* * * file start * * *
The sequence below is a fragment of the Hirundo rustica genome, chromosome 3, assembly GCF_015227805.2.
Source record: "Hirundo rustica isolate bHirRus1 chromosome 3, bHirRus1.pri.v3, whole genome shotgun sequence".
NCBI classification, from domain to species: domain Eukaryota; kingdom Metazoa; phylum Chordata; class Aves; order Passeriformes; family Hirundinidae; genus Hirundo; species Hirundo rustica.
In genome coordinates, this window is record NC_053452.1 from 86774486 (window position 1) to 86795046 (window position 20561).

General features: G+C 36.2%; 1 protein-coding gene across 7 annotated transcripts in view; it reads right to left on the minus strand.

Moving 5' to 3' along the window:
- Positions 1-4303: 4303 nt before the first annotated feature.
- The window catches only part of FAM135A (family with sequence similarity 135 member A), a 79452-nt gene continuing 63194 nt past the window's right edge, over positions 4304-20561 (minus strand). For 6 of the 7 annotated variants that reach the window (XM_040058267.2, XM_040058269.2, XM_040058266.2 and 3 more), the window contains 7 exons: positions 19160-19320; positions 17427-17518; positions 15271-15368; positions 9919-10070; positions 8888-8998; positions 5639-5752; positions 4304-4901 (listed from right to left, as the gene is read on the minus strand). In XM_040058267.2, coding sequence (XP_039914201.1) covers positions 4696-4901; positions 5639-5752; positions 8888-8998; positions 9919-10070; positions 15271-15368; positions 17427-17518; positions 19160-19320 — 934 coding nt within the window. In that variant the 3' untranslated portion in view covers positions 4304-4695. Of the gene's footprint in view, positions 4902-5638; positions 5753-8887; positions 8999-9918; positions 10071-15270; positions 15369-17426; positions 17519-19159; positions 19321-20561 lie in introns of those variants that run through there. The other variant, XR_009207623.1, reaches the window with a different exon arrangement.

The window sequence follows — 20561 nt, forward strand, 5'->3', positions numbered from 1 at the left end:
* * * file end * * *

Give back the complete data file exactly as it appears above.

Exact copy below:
The sequence below is a fragment of the Hirundo rustica genome, chromosome 3, assembly GCF_015227805.2.
Source record: "Hirundo rustica isolate bHirRus1 chromosome 3, bHirRus1.pri.v3, whole genome shotgun sequence".
NCBI classification, from domain to species: domain Eukaryota; kingdom Metazoa; phylum Chordata; class Aves; order Passeriformes; family Hirundinidae; genus Hirundo; species Hirundo rustica.
In genome coordinates, this window is record NC_053452.1 from 86774486 (window position 1) to 86795046 (window position 20561).

General features: G+C 36.2%; 1 protein-coding gene across 7 annotated transcripts in view; it reads right to left on the minus strand.

Moving 5' to 3' along the window:
- Positions 1-4303: 4303 nt before the first annotated feature.
- The window catches only part of FAM135A (family with sequence similarity 135 member A), a 79452-nt gene continuing 63194 nt past the window's right edge, over positions 4304-20561 (minus strand). For 6 of the 7 annotated variants that reach the window (XM_040058267.2, XM_040058269.2, XM_040058266.2 and 3 more), the window contains 7 exons: positions 19160-19320; positions 17427-17518; positions 15271-15368; positions 9919-10070; positions 8888-8998; positions 5639-5752; positions 4304-4901 (listed from right to left, as the gene is read on the minus strand). In XM_040058267.2, coding sequence (XP_039914201.1) covers positions 4696-4901; positions 5639-5752; positions 8888-8998; positions 9919-10070; positions 15271-15368; positions 17427-17518; positions 19160-19320 — 934 coding nt within the window. In that variant the 3' untranslated portion in view covers positions 4304-4695. Of the gene's footprint in view, positions 4902-5638; positions 5753-8887; positions 8999-9918; positions 10071-15270; positions 15369-17426; positions 17519-19159; positions 19321-20561 lie in introns of those variants that run through there. The other variant, XR_009207623.1, reaches the window with a different exon arrangement.

The window sequence follows — 20561 nt, forward strand, 5'->3', positions numbered from 1 at the left end: